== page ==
Other effects of those decisions of past years became apparent, too, as when AVH temporarily suspended elective medical procedures in the spring of 2020 as a safety precaution.
“The fiscal responsibility that the Board has shown over all these years paid off at a time when nobody would have predicted we’d have to shut down elective surgeries for over a month,” Dr. Balko said. “We also saw benefits in our low patient-to-nurse ratio; because we had those policies in place, our nurses didn’t get overwhelmed with patients.”
Beyond COVID-19, Board members are proud of many other accomplishments, one of which has already been mentioned: completing Phases 1-3 of the Master Facilities Plan. The new campus replaces the former hospital, which was built in 1977 — an era when medical technology, federal and state rules, industry regulations and the delivery of healthcare were dramatically different than they are today.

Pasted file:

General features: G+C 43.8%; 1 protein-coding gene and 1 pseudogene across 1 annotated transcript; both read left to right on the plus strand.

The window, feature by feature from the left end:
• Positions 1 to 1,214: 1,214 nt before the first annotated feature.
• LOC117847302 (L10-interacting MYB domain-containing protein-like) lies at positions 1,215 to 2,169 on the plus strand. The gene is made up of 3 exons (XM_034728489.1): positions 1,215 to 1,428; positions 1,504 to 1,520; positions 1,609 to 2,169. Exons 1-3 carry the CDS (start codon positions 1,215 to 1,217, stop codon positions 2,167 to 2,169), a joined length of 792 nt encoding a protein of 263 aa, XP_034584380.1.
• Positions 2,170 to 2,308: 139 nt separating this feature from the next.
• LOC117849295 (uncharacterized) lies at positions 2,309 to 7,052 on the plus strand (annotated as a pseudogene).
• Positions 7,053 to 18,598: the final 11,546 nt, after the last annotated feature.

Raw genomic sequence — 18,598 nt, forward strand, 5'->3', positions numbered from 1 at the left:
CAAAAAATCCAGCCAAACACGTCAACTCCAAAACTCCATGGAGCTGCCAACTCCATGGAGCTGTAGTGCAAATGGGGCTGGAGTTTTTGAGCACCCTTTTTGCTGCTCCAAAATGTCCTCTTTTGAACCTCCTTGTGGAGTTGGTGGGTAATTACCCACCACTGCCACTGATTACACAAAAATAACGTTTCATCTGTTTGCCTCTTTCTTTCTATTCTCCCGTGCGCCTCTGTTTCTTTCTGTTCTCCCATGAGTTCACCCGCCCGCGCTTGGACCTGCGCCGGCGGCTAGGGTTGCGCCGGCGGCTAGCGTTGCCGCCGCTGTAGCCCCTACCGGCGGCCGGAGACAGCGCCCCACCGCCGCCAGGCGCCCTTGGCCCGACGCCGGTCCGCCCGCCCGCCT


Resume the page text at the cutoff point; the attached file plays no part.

Schumacher tells an enlightening story of hearing a physician who expressed support for updated facilities by commenting, “I’m not still driving my 1977 Chevy Nova.”
“The Master Facilities Plan is a source of pride for me and should be for the entire community,” Schumacher said. “When people want to buy a home and raise their families in a new community, schools and hospitals are the two things they ask about. There are not many towns with 6,000 year-round residents that have the quality of care that AVH and its providers give to our community.”
Recruiting talented administrators, clinicians and others to the Hospital has been a major driver of AVH’s success. During his first term on the Board of Directors, Dr. Balko saw a hospital “on the brink of insolvency” and is proud of having played a role in bringing it back to a position of leadership and strength.